A thoroughly equipped School of high grade
for Boys and Young Men.
npilK 22d Annual Session opens Sept. 15, 1887.
1 For Catalogue or special information apply
to W. R. ABBOT, Prin., Bellevue P. 0., Va.
ep is c o palfTig' hscho ou
N>ar Alexandria, Va.
L. M. BLACKFORD, M. A , Principal;
L. HOXTON, Associate Principal;
With able Assistants,
A Preparatory Sohool for Roys.
Founded 1839. floasion opens Sept. 28, 1887.
Catalogues sent on application.
MONROE FEMALE COLLEGE,
VVTILL resume exercise.? MONDAY, SEPT. 19,
O 1887. The departments of Literature,
Science, Music, Drawing and Painting are sup
plied with the liest of teachers, under the best
of management. For catalogue apply to
It. T. ASIiITRY, President,
or I. R. BRANHAM, Secretary.
-1 ton, Va., o|Stns its 271 h annual ses,ion Sent.
14. 1887. Situated in the Piedmont region of Vir
ginia. miaurpasaed for its beauty, fertility and
uealthfulness Only £0 miles from Washington.
The grounds, ten acres in ull, are tastefully laid
out. The building is one of the finest school
ediflees iri the State. A full cor[is of teachers.
Terms reasonable, and mode known on apnliua
lion For catalogues address GEO. 0. BUTLER,
A. M., Principal.
I aORANOE FEMALE COLLEGE, LaOranjfß,
t J Ga. list Aiimuil Hussion begjn* Soiit. 21, IHKT.
Best o<lvaDta/jM In Health, Morals, Literature,
Mask a.id Ai t. Boobkeejriuc, Elocution, Vocal
Mu*k ami (kU Ktlicnics taught f/ee in regular
course. No incidental* or extra ohurgcH. Expen
se. model ate, SIO.OOO now being spent ill im
provements. Send (or Catalogue and le> con
vinced. RUFUS W. SMITH, Pres.
EULER H. SMITH, Secy.
THE BEST SCHOOL IN THE STATE.
INSTRUCTION is the most thorough. It* pu-
I pi Is are the best prepared for business or
college. Take the honors at the universities.
FREE TUITION. 5' md for ('atalogue to CHAB.
K. LAMBDIN, President, Barms villc, (ia.
Near Atlanta, Ga. (Tias. M. Neel, Bupt.
4 BHEVILLE MILITARY ACADEMY. North
J\ Carolina. 8. F. VRNAULK, Principal; W.
PINCK NEY MABC )N, Commander of Cadets and
Associate Principal, for information and Cata
logue address cither Principal or Associate Prin
CHXNANDOAH VALLFS iOlSflllT,
WINCHESTER, VA. Terms reasonable.
C. L. C, MINOR, M A. (Univer. Va), LL. D.
Summerville, S. C.
r PHE exercise* of the Hiitwcrlber'* school
1 will tie remimed V)rrt, 8. I<W7. and will be
continued until the third Friday in July. lt*ta.
All ordinary branche* are taught. A limited
number of boarding pupil* will he received Into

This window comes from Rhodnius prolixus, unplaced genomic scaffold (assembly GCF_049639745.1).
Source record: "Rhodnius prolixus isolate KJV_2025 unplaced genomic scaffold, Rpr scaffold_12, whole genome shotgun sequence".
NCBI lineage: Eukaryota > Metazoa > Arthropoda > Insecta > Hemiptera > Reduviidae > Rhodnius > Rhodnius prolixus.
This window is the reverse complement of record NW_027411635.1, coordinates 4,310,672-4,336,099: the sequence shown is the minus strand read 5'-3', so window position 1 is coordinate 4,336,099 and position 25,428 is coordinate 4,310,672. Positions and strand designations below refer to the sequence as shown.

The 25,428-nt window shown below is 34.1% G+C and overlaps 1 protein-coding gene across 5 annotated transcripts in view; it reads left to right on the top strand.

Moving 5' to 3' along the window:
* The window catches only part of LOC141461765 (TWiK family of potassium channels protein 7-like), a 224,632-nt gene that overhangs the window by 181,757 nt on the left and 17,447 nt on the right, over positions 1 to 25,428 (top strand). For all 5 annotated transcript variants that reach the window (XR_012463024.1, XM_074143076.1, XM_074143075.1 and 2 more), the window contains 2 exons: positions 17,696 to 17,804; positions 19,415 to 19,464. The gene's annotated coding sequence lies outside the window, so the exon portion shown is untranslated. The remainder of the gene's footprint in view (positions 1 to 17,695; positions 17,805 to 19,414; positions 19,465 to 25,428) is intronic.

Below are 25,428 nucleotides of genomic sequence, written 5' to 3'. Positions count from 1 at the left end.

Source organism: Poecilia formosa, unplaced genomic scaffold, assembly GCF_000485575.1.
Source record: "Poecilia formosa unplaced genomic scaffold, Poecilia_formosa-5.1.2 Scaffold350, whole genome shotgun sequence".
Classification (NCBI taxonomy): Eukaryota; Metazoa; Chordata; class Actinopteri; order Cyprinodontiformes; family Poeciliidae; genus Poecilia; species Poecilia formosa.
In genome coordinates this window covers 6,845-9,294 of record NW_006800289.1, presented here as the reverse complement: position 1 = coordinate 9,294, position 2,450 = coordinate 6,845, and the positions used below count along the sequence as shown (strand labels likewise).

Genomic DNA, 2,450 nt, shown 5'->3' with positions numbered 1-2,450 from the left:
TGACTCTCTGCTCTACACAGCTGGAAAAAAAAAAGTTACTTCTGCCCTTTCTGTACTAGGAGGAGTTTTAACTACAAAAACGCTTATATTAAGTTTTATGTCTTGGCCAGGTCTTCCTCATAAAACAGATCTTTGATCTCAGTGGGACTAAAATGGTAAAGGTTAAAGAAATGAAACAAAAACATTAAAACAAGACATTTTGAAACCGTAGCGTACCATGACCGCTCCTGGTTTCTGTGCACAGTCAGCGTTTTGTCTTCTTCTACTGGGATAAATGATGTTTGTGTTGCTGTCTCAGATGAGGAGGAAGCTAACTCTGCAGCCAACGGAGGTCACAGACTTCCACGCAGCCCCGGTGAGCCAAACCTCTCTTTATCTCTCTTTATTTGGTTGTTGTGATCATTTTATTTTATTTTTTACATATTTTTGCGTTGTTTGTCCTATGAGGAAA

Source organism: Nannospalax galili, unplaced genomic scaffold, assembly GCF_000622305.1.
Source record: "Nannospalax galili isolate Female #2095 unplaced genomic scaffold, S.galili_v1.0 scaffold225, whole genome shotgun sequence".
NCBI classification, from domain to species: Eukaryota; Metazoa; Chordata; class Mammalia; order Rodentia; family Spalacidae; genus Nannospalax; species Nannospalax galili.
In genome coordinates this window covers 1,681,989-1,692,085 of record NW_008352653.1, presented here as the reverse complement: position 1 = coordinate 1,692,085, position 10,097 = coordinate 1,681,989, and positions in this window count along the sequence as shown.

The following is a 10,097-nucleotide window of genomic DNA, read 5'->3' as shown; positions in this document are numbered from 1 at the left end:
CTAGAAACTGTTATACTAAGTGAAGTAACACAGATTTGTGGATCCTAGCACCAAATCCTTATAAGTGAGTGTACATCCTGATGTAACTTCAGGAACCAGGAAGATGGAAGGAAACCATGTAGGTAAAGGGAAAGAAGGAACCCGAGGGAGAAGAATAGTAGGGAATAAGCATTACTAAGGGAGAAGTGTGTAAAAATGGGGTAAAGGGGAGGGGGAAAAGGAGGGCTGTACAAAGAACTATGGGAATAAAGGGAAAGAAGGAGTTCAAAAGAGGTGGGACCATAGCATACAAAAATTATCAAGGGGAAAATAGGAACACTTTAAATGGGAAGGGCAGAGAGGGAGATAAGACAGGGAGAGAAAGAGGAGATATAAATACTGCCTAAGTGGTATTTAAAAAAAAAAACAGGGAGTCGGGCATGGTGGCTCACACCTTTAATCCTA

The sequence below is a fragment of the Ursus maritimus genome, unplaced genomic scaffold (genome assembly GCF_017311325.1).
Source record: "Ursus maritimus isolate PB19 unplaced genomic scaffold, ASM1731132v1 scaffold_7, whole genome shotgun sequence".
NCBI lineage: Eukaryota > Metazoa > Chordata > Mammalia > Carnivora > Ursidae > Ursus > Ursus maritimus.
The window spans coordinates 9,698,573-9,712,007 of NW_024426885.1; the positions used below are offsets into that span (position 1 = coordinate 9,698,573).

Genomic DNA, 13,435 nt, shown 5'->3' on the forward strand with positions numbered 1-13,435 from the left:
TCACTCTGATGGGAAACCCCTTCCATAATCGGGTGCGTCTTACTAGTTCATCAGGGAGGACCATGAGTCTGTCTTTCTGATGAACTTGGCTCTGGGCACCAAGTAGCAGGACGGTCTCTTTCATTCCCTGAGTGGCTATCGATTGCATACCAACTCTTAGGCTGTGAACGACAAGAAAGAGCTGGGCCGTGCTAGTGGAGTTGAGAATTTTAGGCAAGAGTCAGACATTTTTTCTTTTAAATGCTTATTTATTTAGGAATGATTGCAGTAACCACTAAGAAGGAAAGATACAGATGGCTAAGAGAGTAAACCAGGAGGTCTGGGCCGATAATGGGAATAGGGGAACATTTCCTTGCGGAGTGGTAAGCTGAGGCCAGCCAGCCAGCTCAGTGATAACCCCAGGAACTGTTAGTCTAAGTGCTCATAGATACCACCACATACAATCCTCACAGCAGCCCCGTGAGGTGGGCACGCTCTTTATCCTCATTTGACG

For term*, etc., apply, os above, to
Auo. 22, IfW,
PRINTER AND HOOKHINDKH.
RULING, PRINTING, BINDING,
OR BLANK BOOKS,'
Will always have careful attention.
GEO. N. NICHOLS.
PRINTER ANI) BINDER,
P. J. FALLON,
W ILDER AM) CONTRACTOR,
DRAYTON STREET, SAVANNAH.
VSTIMATKK promptly furuiabed for building
■Ci of any clu*
IAWYEKS, doctor*. minister*. merchant*,
j mechanic* and other* hating book*, maga
flne, and other printed work'to lie iiound or in
bound can have wadi work done in the lient tvl
of the binder'* art at the M< >HMNui NEWd
kLNDEiiY. It Whitaker .treat. j
DRV GOODS, ETC.
Crohai 4 Dm,
B. F. McKenna & Cos.,
137 BROUGHTON STREET,
FIGURED BATISTE CLOTHS.
VUE will close out the remainder of our stock
II of these fine goods, formerly sold at 18c.
a yard, now reduced to Bitnc.
2!> pieces Figured I-awns, 33 inches wide, regu
lar price 12Uc. a yard; now BRje.
Vfi pieces Figured Lawns, choice styles, at
BO pieces Wide Width Lawns, regular price
10c. a yard; now Ot^c.
One lot Crinkled Seersuckers, regula rice
16c. ami 17c. a yard; now 12! 4c.
One lot of Dress Ginghams, choice styles,
regular price 12)4c. a yard; now 10c.
38 Imported Marseilles yuilts. slightly soiled,
formerly sold at 83. We will close the lot oul
at $i 86 each.
Hosiery anil Underwear.
100 dozen Unbleached Black and Colored Hose,
regular price I2t^c.; now 9c. a pair.
A mixed lot of Misses' Fine English Hose.
Ribbed, Plain and Silk Clocked, regular price of
these goods from 25c. to 60c. We will close the
lot out at 17c. a pair.
60 dozen Ladies' Gauze Undervesta, regular
prices 26c. and 86c.; now 19*;. each.
85 dozen Ladies' extra fine quality Gauze Un
derveMts, regular prices 60c., 65c., 76c. and 85c.